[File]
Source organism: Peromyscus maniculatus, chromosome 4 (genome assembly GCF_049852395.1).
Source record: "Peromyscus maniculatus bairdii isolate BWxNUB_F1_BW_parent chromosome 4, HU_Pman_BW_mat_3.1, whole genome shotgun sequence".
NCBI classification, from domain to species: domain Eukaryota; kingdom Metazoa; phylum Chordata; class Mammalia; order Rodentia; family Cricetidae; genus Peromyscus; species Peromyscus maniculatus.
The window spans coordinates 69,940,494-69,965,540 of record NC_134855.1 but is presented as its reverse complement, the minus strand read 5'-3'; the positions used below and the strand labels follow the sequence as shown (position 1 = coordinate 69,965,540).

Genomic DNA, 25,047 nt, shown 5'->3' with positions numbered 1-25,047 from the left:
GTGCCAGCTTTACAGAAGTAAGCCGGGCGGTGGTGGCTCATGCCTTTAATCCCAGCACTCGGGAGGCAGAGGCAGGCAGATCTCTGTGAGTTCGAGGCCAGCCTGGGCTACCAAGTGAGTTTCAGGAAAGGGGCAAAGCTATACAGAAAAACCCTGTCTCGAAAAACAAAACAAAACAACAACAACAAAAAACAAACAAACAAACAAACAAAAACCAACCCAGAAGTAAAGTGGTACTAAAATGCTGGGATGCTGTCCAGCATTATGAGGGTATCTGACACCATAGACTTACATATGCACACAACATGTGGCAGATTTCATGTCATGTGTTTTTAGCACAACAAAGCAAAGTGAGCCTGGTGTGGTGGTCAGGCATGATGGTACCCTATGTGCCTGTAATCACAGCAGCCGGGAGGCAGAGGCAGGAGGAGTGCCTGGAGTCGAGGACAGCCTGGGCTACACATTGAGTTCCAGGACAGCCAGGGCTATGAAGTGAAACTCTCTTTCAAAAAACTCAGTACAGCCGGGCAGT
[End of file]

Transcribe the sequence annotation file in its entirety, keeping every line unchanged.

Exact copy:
Source organism: Peromyscus maniculatus, chromosome 4 (genome assembly GCF_049852395.1).
Source record: "Peromyscus maniculatus bairdii isolate BWxNUB_F1_BW_parent chromosome 4, HU_Pman_BW_mat_3.1, whole genome shotgun sequence".
NCBI classification, from domain to species: domain Eukaryota; kingdom Metazoa; phylum Chordata; class Mammalia; order Rodentia; family Cricetidae; genus Peromyscus; species Peromyscus maniculatus.
The window spans coordinates 69,940,494-69,965,540 of record NC_134855.1 but is presented as its reverse complement, the minus strand read 5'-3'; the positions used below and the strand labels follow the sequence as shown (position 1 = coordinate 69,965,540).

Genomic DNA, 25,047 nt, shown 5'->3' with positions numbered 1-25,047 from the left:
GTGCCAGCTTTACAGAAGTAAGCCGGGCGGTGGTGGCTCATGCCTTTAATCCCAGCACTCGGGAGGCAGAGGCAGGCAGATCTCTGTGAGTTCGAGGCCAGCCTGGGCTACCAAGTGAGTTTCAGGAAAGGGGCAAAGCTATACAGAAAAACCCTGTCTCGAAAAACAAAACAAAACAACAACAACAAAAAACAAACAAACAAACAAACAAAAACCAACCCAGAAGTAAAGTGGTACTAAAATGCTGGGATGCTGTCCAGCATTATGAGGGTATCTGACACCATAGACTTACATATGCACACAACATGTGGCAGATTTCATGTCATGTGTTTTTAGCACAACAAAGCAAAGTGAGCCTGGTGTGGTGGTCAGGCATGATGGTACCCTATGTGCCTGTAATCACAGCAGCCGGGAGGCAGAGGCAGGAGGAGTGCCTGGAGTCGAGGACAGCCTGGGCTACACATTGAGTTCCAGGACAGCCAGGGCTATGAAGTGAAACTCTCTTTCAAAAAACTCAGTACAGCCGGGCAGT